void someFunction(CSomeClass & sc)
{
   CMyBuffer & buffer = sc.LockBuffer();
   sc.ReleaseBuffer();
   buffer.someMutatingMethod(); // Whoops, accessed while unlocked!
}

In order to allow the user access to the buffer, you've got to return a reference to the buffer, which they can always make the mistake of holding on to until after the lock is released.

That said, you may be able to do something like this:

class CMyBuffer
{
   private:
      void mutateMe();
      CCriticalSection m_CritSec;

   friend class CMySynchronizedBuffer;
};

class CMySynchronizedBuffer
{
   private:
      CMyBuffer & m_Buffer;
      CSingleLock m_Lock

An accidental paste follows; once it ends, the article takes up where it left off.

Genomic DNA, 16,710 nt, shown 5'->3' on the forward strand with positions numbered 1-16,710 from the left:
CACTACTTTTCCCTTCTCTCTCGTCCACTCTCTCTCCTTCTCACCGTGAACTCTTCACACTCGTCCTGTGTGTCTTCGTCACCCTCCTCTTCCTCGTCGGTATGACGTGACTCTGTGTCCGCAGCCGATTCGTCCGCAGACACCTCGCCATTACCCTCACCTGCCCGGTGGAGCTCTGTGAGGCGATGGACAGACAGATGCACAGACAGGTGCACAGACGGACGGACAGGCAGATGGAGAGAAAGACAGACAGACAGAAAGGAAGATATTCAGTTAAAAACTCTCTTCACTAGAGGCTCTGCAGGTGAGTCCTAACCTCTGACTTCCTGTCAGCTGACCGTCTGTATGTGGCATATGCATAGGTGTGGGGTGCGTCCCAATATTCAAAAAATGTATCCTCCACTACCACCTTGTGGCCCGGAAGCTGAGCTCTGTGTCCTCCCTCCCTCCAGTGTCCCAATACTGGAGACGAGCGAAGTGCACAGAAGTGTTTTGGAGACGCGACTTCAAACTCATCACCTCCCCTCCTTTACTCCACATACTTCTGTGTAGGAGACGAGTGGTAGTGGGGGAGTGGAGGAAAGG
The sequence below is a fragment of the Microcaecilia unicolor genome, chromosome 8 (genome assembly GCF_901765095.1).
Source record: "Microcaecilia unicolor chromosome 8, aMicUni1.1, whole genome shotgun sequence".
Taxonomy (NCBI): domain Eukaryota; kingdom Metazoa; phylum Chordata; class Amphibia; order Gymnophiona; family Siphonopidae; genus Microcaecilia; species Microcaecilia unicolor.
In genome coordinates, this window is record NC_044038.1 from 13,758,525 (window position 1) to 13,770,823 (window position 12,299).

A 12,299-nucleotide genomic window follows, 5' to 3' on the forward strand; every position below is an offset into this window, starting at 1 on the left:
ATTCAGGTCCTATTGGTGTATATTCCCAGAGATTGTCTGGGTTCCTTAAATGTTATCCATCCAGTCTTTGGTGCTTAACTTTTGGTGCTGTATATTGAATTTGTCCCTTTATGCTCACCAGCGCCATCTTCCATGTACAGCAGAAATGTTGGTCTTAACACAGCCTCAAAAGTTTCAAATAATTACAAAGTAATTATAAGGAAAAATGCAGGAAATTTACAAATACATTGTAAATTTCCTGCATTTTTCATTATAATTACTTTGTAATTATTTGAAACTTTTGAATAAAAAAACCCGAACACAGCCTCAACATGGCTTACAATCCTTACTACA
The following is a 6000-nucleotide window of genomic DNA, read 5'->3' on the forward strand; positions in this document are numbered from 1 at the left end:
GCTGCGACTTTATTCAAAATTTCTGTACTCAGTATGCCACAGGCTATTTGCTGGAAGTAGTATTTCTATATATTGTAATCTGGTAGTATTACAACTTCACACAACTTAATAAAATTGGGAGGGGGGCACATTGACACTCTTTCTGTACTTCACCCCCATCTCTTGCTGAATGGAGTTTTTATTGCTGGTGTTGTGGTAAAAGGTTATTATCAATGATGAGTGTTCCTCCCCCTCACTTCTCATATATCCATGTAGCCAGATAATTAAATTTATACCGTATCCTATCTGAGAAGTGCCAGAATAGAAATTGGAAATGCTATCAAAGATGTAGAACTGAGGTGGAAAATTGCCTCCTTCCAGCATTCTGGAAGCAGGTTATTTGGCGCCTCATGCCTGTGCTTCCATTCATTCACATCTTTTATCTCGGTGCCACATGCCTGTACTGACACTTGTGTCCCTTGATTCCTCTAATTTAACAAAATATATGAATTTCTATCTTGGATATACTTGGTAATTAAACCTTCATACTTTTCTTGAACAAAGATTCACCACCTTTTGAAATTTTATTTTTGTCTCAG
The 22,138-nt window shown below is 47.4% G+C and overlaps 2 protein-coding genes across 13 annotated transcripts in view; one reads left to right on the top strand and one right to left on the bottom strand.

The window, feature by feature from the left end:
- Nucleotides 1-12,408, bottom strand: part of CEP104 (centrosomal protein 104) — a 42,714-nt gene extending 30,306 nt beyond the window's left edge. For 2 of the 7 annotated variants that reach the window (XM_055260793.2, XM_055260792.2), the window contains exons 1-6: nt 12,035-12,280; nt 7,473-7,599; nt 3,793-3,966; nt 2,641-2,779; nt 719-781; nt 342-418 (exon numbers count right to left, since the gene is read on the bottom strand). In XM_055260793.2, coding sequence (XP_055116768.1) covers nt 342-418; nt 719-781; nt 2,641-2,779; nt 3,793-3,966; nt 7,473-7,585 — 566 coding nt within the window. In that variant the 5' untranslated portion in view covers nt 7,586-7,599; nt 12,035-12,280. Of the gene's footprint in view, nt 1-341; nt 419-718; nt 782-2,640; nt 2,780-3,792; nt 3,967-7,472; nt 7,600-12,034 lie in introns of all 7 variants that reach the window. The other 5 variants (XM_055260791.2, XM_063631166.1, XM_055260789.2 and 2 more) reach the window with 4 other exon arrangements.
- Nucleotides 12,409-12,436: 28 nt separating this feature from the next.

public:
      CMySynchronizedBuffer (CMyBuffer & buffer)
         : m_Buffer (buffer)
         , m_Lock (&m_Buffer.m_CritSec, TRUE)
      {
      }

      void mutateMe()
      {
         m_Buffer.mutateMe();
      }
};

Use like:

{
   CMyBuffer buffer;  // Or declared elsewhere
   // buffer.mutateMe();  (Can't do this)
   CMySyncrhonizedBuffer synchBuffer (buffer); // Wrap it & lock it
   synchBuffer.mutateMe();  // Now protected by critical section
} // synchBuffer and its CSingleLock member are destroyed and the CS released

This forces the user to wrap the CMyBuffer object in a CMySynchronizedBuffer object in order to get at any of its mutating methods. Since it doesn't actually provide access to the underlying CMyBuffer object by returning a reference, then it shouldn't give the user anything to hang onto and mutate after the lock is released.